But I figured I should look up the old grades to see if this is significantly better, and found a class that did lots better than this one (18 A's, 35 people passing). I remember that class - they asked so many good questions, we got slowed down and didn't finish our trig unit. That hurt them later. So the grade doesn't reflect learning the required material.
That class was asking questions from the assigned homework. I'm still willing to answer those questions, but students seldom ask lately. (Why?) I used to make sure to answer every question. Now I watch the time more.
I hate grading. It is a way in which teachers have power over students. That transcript is asked for over and over. (I've had to show mine for every job I apply for, but I'm in academia. Maybe other employers don't ask for transcripts?) I try to make it transparent, fair, flexible, and an accurate representation of how much students have learned.
- Transparent: I use percentages, and I explain my process on the syllabus (could I do more?).
- Flexible: I have more than one way to calculate the grade, and use the max function in Excel to give each student the formula that works out best for them. (One thing I do that's not transparent is to have a grade option where the final exam is the whole grade - if they learned it, they're set. But I don't want to tell overly optimistic students about that option until a few weeks before the end.)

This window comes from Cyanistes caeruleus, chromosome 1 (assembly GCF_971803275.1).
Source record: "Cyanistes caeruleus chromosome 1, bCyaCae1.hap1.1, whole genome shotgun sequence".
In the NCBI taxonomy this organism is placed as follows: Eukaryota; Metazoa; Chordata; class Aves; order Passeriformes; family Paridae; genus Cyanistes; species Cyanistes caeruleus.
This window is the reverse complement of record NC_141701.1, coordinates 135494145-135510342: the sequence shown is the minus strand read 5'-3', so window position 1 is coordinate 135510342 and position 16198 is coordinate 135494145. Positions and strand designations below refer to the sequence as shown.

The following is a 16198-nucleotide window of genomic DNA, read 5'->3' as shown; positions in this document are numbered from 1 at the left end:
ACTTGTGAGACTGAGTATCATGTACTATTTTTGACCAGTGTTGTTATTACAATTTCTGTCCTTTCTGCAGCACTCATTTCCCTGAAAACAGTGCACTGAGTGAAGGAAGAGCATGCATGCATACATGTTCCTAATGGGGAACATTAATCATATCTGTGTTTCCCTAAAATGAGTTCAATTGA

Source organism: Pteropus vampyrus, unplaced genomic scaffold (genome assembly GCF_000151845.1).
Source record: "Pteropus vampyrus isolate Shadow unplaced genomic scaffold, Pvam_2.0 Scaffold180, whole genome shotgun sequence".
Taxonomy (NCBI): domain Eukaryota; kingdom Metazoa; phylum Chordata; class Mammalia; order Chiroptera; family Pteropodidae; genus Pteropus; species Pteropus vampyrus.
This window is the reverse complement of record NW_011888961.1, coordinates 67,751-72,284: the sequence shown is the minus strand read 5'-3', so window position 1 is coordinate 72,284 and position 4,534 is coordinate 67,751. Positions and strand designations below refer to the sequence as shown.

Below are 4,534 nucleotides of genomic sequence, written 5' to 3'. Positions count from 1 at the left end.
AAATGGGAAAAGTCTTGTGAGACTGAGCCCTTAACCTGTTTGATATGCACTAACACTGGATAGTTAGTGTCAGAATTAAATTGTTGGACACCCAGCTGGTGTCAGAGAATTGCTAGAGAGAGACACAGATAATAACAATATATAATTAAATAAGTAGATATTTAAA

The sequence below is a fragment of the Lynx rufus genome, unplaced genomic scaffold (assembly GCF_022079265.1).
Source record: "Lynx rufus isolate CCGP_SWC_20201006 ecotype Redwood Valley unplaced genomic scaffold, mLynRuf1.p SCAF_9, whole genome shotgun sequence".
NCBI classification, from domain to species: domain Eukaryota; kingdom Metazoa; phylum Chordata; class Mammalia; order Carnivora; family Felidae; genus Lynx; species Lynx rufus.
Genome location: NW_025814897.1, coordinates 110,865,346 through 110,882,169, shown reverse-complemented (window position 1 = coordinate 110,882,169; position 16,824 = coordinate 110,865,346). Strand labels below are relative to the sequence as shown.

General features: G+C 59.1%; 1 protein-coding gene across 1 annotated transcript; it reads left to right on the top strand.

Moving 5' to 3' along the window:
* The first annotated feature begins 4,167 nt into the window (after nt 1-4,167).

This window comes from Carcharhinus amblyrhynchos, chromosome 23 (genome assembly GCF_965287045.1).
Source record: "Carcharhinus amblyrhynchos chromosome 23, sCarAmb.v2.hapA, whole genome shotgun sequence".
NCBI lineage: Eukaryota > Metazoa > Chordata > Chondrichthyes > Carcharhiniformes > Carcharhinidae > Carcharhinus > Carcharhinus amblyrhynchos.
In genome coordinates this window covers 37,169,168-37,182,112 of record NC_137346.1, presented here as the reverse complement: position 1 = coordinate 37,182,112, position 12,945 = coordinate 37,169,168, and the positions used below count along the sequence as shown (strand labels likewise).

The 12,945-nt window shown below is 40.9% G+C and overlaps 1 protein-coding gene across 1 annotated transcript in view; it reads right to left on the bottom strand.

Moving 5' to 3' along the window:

- Fair: This semester I took to heart some of the blog posts I'd read that explain how a 0 affects the grade too much. (A and F should average to C. But 100% and 0% average to 50%, which is still an F in most classes.) I changed every 0 to a 40 before averaging. I chose 40 because my D goes down to 50% (and my C to 65%). I also agonize over making sure my bad feelings about troublesome students haven't affected their grade.
- Accurate: I let them re-test, and I let them take the final exam twice. Do some people get a grade that's better than it should be? Probably some, but not many. The more important thing to me is that no one be punished for learning things a bit later than they were supposed to.